From heroes to zeroes… the pandemic bottom line

For supermarkets, hero pay was always more about PR than rewarding employees’ above-and-beyond work. They’re ready to move on and step back. But the rest of us should take the opportunity to have the important conversation we need to have around a permanent guaranteed annual income.

Long ago and far away — which is to say on March 22, 2020, while much of the known world shuttered in place against the new and frightening worldwide COVID-19 pandemic — Galen Weston, the executive chair of Loblaw Companies Ltd., better known to you and me as the smiling face of Superstore, No Frills and Shoppers Drug Marts, publicly expressed his thanks to his front-line workers for their “outstanding and ongoing efforts to keep our stores open.

Galen Weston

“Our supermarkets and pharmacies are performing well,” he said in a fireside President’s Choice statement. “And the leaders in our business wanted to make sure that a significant portion of that benefit would go straight into the pockets of the incredible people on the front line.” So Loblaws, he announced, was temporarily increasing pay for employees in in-store and distribution centres by 15 per cent and even making that retroactive to the week the World Health Organization declared the coronavirus outbreak a pandemic.

Empire, aka Stellarton-headquartered Sobeys, IGA, Safeway, Foodland and Lawtons, did the same, calling their financial top-up — $50-a-week, plus $2 an hour for every hour over 20 worked — a “hero pay program.”

Michael Medline, Empire’s president and CEO, called his workers “true local heroes… In times like these, enhanced compensation and support programs for those who need to care for themselves and their families are simply the right things to do.”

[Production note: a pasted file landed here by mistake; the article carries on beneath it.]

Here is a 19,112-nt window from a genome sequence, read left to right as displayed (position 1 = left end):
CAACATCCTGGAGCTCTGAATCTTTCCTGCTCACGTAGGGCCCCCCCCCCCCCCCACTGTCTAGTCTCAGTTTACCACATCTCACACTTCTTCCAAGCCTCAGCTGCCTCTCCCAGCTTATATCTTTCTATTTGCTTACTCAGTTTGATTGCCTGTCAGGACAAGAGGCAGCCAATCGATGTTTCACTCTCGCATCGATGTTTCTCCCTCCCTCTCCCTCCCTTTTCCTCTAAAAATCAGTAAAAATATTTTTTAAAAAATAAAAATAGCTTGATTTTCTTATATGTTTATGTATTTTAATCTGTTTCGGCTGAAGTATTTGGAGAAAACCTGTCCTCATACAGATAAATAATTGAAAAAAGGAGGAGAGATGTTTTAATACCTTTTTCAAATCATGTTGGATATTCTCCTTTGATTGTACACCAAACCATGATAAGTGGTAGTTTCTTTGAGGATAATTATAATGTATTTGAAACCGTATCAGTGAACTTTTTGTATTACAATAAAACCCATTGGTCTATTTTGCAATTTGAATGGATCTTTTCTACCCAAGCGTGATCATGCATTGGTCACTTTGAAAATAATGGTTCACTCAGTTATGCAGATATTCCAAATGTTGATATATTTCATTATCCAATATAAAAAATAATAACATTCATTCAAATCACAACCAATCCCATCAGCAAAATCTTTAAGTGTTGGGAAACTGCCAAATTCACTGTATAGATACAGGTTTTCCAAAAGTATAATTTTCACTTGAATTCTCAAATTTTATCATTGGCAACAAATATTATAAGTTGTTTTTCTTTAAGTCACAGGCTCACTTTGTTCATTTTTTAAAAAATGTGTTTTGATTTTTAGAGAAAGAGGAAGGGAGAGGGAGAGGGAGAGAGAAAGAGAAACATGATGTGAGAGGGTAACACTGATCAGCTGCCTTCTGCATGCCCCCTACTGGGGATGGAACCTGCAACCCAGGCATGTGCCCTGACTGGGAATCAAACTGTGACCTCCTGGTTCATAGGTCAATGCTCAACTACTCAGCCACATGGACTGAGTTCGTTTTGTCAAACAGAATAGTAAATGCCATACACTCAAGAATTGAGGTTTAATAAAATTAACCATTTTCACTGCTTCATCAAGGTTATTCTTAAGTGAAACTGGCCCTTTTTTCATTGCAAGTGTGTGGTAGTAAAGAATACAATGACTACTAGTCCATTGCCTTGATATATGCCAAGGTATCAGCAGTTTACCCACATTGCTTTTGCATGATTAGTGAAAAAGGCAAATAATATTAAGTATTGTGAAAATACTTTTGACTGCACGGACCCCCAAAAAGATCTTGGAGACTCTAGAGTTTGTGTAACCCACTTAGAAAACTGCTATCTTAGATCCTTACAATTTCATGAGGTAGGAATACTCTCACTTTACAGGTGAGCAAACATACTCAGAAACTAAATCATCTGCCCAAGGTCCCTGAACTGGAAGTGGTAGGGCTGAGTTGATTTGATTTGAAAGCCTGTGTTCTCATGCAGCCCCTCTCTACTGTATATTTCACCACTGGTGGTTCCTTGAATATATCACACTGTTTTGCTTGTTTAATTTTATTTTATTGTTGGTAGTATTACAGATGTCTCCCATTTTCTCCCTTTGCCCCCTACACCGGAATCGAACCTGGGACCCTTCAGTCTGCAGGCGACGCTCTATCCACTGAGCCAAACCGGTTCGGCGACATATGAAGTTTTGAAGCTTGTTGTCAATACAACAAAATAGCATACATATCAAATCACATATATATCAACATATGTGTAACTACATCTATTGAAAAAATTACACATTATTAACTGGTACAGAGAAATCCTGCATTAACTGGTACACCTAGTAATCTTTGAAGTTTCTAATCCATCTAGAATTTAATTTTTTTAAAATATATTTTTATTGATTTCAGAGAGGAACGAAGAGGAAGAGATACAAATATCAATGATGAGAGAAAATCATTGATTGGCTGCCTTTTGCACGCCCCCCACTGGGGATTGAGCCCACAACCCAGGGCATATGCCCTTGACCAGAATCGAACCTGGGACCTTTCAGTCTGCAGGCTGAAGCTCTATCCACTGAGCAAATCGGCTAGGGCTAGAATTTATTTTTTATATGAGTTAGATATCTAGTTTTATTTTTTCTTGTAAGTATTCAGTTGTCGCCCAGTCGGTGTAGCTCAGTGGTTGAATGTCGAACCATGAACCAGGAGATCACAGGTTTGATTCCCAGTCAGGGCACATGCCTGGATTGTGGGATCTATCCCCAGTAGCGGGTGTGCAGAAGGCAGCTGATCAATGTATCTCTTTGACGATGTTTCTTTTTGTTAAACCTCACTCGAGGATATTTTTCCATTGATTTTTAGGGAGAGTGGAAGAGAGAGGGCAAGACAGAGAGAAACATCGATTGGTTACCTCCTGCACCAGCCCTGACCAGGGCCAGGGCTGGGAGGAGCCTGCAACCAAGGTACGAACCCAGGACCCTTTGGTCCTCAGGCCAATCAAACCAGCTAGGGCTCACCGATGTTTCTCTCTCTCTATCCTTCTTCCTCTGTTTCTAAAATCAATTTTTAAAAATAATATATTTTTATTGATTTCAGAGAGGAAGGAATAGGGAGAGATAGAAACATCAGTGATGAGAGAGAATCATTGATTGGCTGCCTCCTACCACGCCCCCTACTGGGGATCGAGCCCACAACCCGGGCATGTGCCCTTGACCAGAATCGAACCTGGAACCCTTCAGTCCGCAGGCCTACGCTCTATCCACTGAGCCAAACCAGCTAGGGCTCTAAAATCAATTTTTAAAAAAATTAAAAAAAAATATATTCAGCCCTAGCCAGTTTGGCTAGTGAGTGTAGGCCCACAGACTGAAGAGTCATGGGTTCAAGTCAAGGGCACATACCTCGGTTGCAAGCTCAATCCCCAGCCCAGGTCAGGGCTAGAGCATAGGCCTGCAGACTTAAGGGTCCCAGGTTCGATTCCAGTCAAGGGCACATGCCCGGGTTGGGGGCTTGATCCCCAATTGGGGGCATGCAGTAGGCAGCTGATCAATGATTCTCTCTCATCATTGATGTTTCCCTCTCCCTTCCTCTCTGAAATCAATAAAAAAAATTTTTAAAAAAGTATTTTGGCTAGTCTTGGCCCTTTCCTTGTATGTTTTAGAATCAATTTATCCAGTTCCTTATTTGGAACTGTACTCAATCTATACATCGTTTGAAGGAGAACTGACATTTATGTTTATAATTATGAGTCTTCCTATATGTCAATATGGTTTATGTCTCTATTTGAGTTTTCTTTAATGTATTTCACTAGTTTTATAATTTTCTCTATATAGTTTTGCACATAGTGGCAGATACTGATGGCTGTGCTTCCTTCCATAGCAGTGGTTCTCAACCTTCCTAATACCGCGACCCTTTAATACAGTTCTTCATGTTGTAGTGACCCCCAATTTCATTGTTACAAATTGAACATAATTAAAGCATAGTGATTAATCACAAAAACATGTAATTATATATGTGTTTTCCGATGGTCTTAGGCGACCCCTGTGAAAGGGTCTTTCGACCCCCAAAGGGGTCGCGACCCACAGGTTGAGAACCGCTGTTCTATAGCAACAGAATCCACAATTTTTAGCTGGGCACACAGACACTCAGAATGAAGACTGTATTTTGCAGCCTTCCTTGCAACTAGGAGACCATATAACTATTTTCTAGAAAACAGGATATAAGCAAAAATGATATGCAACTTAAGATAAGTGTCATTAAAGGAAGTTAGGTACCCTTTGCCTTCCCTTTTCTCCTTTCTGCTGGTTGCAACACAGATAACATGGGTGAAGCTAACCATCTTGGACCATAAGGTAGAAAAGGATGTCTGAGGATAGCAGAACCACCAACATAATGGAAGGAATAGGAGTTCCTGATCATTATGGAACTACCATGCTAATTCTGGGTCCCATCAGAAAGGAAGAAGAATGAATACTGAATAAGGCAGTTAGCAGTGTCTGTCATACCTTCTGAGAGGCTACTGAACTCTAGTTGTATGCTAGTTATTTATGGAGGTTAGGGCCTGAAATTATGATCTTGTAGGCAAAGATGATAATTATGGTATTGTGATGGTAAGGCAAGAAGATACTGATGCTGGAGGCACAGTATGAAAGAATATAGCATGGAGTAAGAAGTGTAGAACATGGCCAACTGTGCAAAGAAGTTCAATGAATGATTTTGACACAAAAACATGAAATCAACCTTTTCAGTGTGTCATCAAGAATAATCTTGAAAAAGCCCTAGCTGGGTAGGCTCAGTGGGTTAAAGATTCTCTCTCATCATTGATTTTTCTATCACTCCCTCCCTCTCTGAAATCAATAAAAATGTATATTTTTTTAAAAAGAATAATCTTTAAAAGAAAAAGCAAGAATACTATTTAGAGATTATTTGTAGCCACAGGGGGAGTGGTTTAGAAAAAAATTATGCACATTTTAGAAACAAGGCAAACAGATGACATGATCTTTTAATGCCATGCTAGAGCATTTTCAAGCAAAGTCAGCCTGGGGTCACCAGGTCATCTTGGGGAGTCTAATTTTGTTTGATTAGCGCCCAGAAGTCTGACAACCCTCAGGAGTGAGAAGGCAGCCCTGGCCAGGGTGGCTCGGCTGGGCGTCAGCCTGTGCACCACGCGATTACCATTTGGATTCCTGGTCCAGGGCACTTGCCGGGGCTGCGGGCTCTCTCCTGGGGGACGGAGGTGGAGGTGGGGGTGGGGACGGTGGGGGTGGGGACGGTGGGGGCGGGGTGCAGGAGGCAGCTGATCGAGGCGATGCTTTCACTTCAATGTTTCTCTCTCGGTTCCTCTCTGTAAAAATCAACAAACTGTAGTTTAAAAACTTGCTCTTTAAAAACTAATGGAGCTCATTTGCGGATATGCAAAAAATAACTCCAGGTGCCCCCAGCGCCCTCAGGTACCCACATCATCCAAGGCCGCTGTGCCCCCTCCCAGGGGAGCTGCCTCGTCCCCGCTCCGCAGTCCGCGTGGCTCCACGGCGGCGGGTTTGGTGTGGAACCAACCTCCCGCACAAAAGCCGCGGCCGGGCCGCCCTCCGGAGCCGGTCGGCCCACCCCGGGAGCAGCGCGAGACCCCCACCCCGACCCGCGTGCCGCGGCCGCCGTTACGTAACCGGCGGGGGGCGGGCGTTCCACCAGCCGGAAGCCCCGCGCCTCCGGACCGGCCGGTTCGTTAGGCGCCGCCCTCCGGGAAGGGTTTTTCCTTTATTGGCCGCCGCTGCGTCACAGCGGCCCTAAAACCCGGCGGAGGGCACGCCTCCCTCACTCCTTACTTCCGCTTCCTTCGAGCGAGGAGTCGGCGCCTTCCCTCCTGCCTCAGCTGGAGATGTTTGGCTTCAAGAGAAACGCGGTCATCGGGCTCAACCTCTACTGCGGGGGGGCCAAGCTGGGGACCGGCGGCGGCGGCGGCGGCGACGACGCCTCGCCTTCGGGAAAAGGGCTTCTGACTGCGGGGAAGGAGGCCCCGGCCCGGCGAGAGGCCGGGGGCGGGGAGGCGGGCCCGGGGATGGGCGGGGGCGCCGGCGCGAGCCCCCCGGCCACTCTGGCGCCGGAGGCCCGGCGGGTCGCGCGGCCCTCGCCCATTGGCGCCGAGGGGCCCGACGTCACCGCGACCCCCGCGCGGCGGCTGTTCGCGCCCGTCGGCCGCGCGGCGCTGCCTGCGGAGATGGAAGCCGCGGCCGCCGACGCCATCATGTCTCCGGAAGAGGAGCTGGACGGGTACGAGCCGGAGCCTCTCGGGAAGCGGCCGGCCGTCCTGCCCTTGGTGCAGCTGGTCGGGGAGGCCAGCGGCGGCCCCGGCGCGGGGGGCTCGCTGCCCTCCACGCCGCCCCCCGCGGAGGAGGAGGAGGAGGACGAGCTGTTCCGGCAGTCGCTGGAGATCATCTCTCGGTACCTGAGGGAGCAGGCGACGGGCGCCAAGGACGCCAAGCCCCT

The bosses of those and other stay-open retailers took their public relations bows for their beneficence. Their companies did more than just well. Loblaws’ first-quarter profits were up by 41 per cent; Sobeys’ increased by 43.2 per cent. Empire’s coupon-clipping shareholders, the unsung — unmentioned even — heroes of the counting house, also got a bump in their quarterly dividend for their non-troubles.

Early in June, however, all those heroes — except the shareholders, of course — returned to zeroes as the companies, one after the other, cancelled their “hero” programs for all those “incredible people” on their front lines.

It turns out it was all smoke-and-mirrors PR bumpf from the get-go. “The idea of labelling it ‘hero’ pay was never going to end well,” allows Sylvain Charlebois, a professor of food distribution policy at Dalhousie University.

The companies were not rewarding their workers for their heroic work, even though it was. They were simply doing what they had to do to ensure their employees put their paycheques ahead of their health. As Charlebois wrote in a recent commentary for the Manitoba Co-operator: “These stipends were offered simply to keep enough staff around and not have operations affected by higher absenteeism ratesas a result of COVID concerns.